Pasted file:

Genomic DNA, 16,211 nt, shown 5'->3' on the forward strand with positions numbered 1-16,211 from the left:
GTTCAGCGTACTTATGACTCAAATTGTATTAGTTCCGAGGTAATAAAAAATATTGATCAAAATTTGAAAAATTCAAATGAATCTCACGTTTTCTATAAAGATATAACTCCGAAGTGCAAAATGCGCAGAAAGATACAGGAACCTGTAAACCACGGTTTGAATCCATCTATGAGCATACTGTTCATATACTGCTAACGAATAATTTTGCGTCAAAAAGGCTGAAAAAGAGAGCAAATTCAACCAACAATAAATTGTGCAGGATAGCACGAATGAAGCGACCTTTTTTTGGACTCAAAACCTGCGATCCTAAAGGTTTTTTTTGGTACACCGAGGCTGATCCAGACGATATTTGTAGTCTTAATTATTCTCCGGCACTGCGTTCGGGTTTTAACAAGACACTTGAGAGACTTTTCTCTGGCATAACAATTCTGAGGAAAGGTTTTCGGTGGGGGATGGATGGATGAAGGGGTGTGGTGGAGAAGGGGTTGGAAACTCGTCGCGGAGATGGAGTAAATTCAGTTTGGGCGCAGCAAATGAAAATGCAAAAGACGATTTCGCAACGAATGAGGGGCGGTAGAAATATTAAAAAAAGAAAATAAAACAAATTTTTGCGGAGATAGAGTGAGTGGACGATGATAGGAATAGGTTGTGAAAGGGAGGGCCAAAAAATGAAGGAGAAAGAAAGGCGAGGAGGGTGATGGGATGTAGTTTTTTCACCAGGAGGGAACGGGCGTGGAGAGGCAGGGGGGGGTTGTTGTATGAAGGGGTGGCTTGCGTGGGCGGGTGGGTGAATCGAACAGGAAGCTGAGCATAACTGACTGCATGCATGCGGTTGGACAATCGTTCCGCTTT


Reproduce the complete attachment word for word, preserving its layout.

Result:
Genomic DNA, 16,211 nt, shown 5'->3' on the forward strand with positions numbered 1-16,211 from the left:
GTTCAGCGTACTTATGACTCAAATTGTATTAGTTCCGAGGTAATAAAAAATATTGATCAAAATTTGAAAAATTCAAATGAATCTCACGTTTTCTATAAAGATATAACTCCGAAGTGCAAAATGCGCAGAAAGATACAGGAACCTGTAAACCACGGTTTGAATCCATCTATGAGCATACTGTTCATATACTGCTAACGAATAATTTTGCGTCAAAAAGGCTGAAAAAGAGAGCAAATTCAACCAACAATAAATTGTGCAGGATAGCACGAATGAAGCGACCTTTTTTTGGACTCAAAACCTGCGATCCTAAAGGTTTTTTTTGGTACACCGAGGCTGATCCAGACGATATTTGTAGTCTTAATTATTCTCCGGCACTGCGTTCGGGTTTTAACAAGACACTTGAGAGACTTTTCTCTGGCATAACAATTCTGAGGAAAGGTTTTCGGTGGGGGATGGATGGATGAAGGGGTGTGGTGGAGAAGGGGTTGGAAACTCGTCGCGGAGATGGAGTAAATTCAGTTTGGGCGCAGCAAATGAAAATGCAAAAGACGATTTCGCAACGAATGAGGGGCGGTAGAAATATTAAAAAAAGAAAATAAAACAAATTTTTGCGGAGATAGAGTGAGTGGACGATGATAGGAATAGGTTGTGAAAGGGAGGGCCAAAAAATGAAGGAGAAAGAAAGGCGAGGAGGGTGATGGGATGTAGTTTTTTCACCAGGAGGGAACGGGCGTGGAGAGGCAGGGGGGGGTTGTTGTATGAAGGGGTGGCTTGCGTGGGCGGGTGGGTGAATCGAACAGGAAGCTGAGCATAACTGACTGCATGCATGCGGTTGGACAATCGTTCCGCTTT